It’s no secret that the needs of your body change as you get older. Let's take a look at some of those changes, starting with the most basic requirements: food and water.
We all need to eat and drink, of course. Those needs don’t change. What changes are the amounts we need to eat and drink.
Fewer Calories. With less physical activity, less overall muscle mass and a slower metabolism, senior adults require fewer raw calories. If they keep the same diet as they’ve always had, they may experience an unhealthy weight gain.
The same amount of nutrients. While they may require fewer calories, seniors still need the same amount of nutrients. Therefore they should seek out nutrient-rich foods such as leafy green vegetables, whole grains, nuts, beans, fish, and lean meat for protein and iron. Don’t forget ‘brain’ foods either. Research had shown that a diet rich in fatty omega-3 acids, such as those found in salmon, and folic acid, as contained in spinach, can help stave off the onset of Alzheimer’s.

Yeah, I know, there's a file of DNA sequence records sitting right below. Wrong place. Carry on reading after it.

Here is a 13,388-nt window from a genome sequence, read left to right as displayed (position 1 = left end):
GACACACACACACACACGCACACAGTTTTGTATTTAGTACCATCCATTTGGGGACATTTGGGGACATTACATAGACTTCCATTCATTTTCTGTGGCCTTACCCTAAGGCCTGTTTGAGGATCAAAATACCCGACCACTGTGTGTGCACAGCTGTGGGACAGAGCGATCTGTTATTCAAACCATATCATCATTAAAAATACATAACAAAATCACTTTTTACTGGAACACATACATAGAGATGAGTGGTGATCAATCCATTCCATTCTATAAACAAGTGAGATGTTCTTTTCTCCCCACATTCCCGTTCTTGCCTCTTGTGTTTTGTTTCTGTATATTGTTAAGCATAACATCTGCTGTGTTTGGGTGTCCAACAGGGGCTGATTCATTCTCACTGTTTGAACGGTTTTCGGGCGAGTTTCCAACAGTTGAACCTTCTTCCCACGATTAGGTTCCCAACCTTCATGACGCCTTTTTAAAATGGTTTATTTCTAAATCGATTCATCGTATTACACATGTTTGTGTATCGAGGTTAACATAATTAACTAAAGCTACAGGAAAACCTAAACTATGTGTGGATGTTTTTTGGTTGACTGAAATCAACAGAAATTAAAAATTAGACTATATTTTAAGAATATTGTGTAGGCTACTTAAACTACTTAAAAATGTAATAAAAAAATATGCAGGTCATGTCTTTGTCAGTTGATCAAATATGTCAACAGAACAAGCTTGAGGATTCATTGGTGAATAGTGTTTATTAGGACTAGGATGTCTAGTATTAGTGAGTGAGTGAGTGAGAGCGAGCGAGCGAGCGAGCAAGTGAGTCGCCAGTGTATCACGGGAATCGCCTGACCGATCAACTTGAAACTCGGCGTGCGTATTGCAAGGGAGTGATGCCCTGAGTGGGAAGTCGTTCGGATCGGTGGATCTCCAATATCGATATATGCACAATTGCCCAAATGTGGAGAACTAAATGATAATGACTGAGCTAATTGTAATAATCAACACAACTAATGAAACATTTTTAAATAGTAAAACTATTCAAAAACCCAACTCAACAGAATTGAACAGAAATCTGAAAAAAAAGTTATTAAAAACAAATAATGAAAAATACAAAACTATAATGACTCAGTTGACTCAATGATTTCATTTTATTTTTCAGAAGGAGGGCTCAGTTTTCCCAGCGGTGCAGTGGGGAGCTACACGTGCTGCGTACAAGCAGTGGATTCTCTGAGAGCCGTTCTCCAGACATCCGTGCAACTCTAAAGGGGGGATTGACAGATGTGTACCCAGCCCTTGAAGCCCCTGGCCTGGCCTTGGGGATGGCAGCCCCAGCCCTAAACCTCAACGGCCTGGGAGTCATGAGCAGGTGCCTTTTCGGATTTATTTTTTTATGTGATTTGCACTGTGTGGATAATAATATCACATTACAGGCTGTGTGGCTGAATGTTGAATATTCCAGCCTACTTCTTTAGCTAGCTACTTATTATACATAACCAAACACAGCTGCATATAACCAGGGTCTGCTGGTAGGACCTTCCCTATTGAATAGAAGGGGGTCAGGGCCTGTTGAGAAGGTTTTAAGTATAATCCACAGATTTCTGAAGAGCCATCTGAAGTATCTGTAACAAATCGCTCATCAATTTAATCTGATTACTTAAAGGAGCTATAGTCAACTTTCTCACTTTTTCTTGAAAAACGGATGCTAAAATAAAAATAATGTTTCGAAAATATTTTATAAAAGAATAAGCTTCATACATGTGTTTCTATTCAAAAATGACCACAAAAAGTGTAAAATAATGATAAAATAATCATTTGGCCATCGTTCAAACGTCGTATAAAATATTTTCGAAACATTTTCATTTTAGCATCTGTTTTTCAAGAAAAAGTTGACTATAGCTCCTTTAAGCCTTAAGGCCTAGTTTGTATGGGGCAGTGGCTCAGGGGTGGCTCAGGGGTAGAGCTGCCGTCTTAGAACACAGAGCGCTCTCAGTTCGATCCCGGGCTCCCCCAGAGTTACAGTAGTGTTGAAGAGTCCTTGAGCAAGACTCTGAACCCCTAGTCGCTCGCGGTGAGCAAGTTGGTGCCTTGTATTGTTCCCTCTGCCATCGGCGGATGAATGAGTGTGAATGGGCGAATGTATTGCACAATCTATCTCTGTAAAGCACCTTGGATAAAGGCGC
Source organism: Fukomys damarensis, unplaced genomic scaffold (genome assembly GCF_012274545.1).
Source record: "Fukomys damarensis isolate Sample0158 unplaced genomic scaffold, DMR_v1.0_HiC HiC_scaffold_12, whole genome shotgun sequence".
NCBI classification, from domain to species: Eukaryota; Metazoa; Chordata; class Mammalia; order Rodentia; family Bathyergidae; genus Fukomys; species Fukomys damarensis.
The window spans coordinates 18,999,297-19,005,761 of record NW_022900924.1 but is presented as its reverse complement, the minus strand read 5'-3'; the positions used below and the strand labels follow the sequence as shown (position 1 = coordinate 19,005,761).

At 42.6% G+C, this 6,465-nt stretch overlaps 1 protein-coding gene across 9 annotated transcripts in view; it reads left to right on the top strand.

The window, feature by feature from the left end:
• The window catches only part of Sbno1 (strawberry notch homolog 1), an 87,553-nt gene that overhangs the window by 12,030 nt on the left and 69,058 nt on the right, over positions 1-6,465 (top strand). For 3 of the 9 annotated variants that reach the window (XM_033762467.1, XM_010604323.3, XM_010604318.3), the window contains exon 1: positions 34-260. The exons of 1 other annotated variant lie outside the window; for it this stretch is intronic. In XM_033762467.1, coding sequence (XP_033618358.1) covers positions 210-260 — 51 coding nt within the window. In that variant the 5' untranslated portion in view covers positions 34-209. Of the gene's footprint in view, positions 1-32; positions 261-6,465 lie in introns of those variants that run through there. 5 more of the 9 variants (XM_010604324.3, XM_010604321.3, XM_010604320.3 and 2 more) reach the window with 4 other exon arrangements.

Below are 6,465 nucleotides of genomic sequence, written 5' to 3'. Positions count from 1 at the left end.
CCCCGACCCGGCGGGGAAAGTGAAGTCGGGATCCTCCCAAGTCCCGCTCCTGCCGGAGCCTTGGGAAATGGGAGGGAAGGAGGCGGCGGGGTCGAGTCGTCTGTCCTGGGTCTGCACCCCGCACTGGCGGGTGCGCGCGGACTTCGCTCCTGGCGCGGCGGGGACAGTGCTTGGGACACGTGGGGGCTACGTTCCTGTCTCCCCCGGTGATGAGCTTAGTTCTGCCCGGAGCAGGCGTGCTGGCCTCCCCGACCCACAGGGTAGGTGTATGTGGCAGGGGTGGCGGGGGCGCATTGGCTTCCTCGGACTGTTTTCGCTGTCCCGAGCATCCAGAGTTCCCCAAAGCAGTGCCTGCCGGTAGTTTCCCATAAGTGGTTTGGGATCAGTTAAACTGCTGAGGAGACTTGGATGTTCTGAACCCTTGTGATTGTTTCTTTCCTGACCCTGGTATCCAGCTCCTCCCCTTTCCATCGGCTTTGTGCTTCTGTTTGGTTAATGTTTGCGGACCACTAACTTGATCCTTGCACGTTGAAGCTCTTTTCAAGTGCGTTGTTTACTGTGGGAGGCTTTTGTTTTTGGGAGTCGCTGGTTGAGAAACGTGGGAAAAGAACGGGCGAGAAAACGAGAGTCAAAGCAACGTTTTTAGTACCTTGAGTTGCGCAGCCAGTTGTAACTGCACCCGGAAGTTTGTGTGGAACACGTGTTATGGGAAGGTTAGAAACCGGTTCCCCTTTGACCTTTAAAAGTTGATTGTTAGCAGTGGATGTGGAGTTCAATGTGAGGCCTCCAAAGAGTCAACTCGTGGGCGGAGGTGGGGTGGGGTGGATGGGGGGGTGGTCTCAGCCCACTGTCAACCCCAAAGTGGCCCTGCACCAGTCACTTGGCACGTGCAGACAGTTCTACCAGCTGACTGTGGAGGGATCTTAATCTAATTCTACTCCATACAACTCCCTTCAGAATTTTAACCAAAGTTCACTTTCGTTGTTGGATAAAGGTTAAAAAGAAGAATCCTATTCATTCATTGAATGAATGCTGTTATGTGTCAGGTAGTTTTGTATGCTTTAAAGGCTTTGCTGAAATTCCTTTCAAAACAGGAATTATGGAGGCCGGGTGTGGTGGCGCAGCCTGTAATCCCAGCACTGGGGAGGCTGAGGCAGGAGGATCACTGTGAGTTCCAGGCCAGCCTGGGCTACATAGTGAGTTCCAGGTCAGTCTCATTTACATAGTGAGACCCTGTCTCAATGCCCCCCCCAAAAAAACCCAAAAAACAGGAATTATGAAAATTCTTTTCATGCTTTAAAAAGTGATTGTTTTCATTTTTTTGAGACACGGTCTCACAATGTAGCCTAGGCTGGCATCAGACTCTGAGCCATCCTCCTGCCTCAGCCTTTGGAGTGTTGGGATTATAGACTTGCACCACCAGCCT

Plenty of water. When it comes to staying hydrated, many seniors report not feeling as thirsty as they used to. Age doesn’t change the body’s need for water, so it’s important for these seniors to set reminders so they remember to keep their fluid intake up. For example, they may need to keep a bottle of water near their favorite chair or take one with them when they go out. Foods such as watermelon and cucumbers also have high water content and make an excellent addition to any senior’s diet.
A healthy diet can help seniors stay active and productive throughout their lives. For more information you can visit the National Council on Aging or check other online resources like Healthline.